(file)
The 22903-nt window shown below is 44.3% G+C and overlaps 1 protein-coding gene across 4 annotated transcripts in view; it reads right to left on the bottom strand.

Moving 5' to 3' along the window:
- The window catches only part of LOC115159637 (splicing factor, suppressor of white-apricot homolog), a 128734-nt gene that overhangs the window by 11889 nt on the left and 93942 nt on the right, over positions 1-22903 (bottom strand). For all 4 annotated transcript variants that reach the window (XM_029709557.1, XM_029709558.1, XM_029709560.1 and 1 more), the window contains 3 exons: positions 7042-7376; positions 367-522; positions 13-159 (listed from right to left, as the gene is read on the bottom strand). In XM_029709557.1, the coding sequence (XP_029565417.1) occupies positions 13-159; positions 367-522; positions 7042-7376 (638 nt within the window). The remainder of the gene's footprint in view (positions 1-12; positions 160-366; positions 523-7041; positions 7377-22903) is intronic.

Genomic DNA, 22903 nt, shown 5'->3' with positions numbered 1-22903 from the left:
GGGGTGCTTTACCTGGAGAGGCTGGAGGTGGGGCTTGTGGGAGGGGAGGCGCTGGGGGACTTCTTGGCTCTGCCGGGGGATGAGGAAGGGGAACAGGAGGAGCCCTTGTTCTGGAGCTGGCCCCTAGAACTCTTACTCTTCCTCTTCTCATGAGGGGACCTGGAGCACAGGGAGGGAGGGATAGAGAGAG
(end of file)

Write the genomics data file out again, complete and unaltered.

The 22903-nt window shown below is 44.3% G+C and overlaps 1 protein-coding gene across 4 annotated transcripts in view; it reads right to left on the bottom strand.

Moving 5' to 3' along the window:
- The window catches only part of LOC115159637 (splicing factor, suppressor of white-apricot homolog), a 128734-nt gene that overhangs the window by 11889 nt on the left and 93942 nt on the right, over positions 1-22903 (bottom strand). For all 4 annotated transcript variants that reach the window (XM_029709557.1, XM_029709558.1, XM_029709560.1 and 1 more), the window contains 3 exons: positions 7042-7376; positions 367-522; positions 13-159 (listed from right to left, as the gene is read on the bottom strand). In XM_029709557.1, the coding sequence (XP_029565417.1) occupies positions 13-159; positions 367-522; positions 7042-7376 (638 nt within the window). The remainder of the gene's footprint in view (positions 1-12; positions 160-366; positions 523-7041; positions 7377-22903) is intronic.

Genomic DNA, 22903 nt, shown 5'->3' with positions numbered 1-22903 from the left:
GGGGTGCTTTACCTGGAGAGGCTGGAGGTGGGGCTTGTGGGAGGGGAGGCGCTGGGGGACTTCTTGGCTCTGCCGGGGGATGAGGAAGGGGAACAGGAGGAGCCCTTGTTCTGGAGCTGGCCCCTAGAACTCTTACTCTTCCTCTTCTCATGAGGGGACCTGGAGCACAGGGAGGGAGGGATAGAGAGAG